First, the NBA pulled its players off the court. Then the NCAA basketball tournaments were canceled. Soon, there was a terrifying silence across the sports cable tier, the talk-radio airwaves, and the blogosphere. In those frightening days, one person kept the lights on in my industry and gave fans some sports-flavored C-rations to chew upon.

Brady, whose signing with the Buccaneers, offered hope for the dawn of a dramatic new NFL era. One in which the world no longer revolved around the New England Patriots. Little did we know his new team would advance beyond the NFC Championship Game.

Tom Brady’s golf game

Then, on a Sunday afternoon in May when “live sports” still meant soccer from Latveria and table tennis from Madripoor Island, a quartet of living legends hit the links — Brady, Peyton Manning, Tiger Woods, and Phil Mickelson. For a few hours, for the first time in two months, there was a live American sporting event on television.

The last year has been so tumultuous that it’s easy to forget how it felt to once again watch something besides a replay of the 2014 Stanley Cup Finals. That silly charity tournament offered a moment of hope for the return of a semblance of normal life. Something we are still hoping for months later.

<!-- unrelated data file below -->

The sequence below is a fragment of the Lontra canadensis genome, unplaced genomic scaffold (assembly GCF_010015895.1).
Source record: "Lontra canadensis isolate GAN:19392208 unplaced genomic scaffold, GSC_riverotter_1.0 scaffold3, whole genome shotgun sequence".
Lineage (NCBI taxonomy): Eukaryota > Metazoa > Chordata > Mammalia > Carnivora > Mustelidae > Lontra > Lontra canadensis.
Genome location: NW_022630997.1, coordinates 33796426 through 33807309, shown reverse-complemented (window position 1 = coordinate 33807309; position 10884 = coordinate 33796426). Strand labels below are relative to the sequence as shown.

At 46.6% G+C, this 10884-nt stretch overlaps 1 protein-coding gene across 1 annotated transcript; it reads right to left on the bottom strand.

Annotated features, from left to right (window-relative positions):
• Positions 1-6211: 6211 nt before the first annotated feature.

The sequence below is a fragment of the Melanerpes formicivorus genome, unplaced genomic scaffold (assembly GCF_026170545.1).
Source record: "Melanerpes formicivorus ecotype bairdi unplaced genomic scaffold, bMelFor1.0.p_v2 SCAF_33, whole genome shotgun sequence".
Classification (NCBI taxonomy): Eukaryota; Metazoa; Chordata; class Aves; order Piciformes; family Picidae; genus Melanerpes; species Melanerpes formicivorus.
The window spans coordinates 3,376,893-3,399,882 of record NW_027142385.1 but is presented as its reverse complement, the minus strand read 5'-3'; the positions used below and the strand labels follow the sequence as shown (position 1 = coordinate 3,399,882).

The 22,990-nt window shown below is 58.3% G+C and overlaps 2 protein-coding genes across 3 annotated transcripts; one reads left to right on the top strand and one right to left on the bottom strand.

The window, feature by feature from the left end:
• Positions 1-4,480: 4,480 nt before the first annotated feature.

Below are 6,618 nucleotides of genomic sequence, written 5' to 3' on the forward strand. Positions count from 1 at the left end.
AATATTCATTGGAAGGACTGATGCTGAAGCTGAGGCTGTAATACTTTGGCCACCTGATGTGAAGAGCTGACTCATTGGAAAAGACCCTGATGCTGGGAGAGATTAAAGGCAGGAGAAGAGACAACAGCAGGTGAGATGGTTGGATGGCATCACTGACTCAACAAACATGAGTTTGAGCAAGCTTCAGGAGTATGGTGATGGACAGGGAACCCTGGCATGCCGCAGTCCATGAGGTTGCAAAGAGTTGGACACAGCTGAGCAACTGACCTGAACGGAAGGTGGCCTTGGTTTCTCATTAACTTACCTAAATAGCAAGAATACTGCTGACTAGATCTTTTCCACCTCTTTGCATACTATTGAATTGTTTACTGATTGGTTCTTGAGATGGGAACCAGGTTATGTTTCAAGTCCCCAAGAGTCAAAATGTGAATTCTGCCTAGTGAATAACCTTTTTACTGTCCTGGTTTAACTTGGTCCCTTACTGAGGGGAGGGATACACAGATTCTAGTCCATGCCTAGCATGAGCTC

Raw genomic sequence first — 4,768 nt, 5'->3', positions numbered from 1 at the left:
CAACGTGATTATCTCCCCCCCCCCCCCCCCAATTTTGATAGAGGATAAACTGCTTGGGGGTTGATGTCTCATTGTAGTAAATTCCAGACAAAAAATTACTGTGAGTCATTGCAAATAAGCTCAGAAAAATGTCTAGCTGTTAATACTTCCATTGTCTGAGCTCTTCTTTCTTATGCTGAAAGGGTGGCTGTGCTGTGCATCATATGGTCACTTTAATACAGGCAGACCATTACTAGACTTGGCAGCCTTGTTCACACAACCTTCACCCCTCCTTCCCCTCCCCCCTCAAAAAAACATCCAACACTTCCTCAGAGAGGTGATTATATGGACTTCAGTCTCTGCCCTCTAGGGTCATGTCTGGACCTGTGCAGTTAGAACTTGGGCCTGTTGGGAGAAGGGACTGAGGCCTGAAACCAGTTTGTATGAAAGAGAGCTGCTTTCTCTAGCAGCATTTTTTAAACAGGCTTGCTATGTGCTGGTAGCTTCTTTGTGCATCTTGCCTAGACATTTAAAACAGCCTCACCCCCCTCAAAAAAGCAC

Now that you remember that little round of golf, you surely remember Brady’s ridiculous shot. It typified everything that’s both inspiring and irritating about Brady. The mixture of exceptional athleticism and inestimable luck, the sense that gravity itself sometimes tilts in his favor, and that he has come to expect it. Love it or hate it, Brady’s shot was our only sports highlight for much of the spring. Heaven knows we needed it.

Brady leading the Buccaneers to Super Bowl LV is only fitting

So it’s fitting that the 2020 NFL season will end with Brady. It’s reassuring to see him out there, a constant through a time of tragedy and turmoil—a familiar face and storyline in a year of unfamiliarity. Rooting for him in Super Bowl LV with the Buccaneers will be a thrill for some. Rooting against him will be rewarding for others. Either way, the Super Bowl will look and sound blissfully normal with Brady there.

However you feel about Brady, don’t take him for granted. Because 2020 is a reminder that absolutely nothing in life is a guarantee. However, Brady in the Super Bowl comes pretty close.

Want more NFL news and analysis beyond the NFC Championship Game?

Be sure to follow us on Twitter (@PFN365) to stay in the loop on all things around the NFL. Also, continue to visit Pro Football Network for NFL news and in-depth analysis concerning the 2020 season and beyond.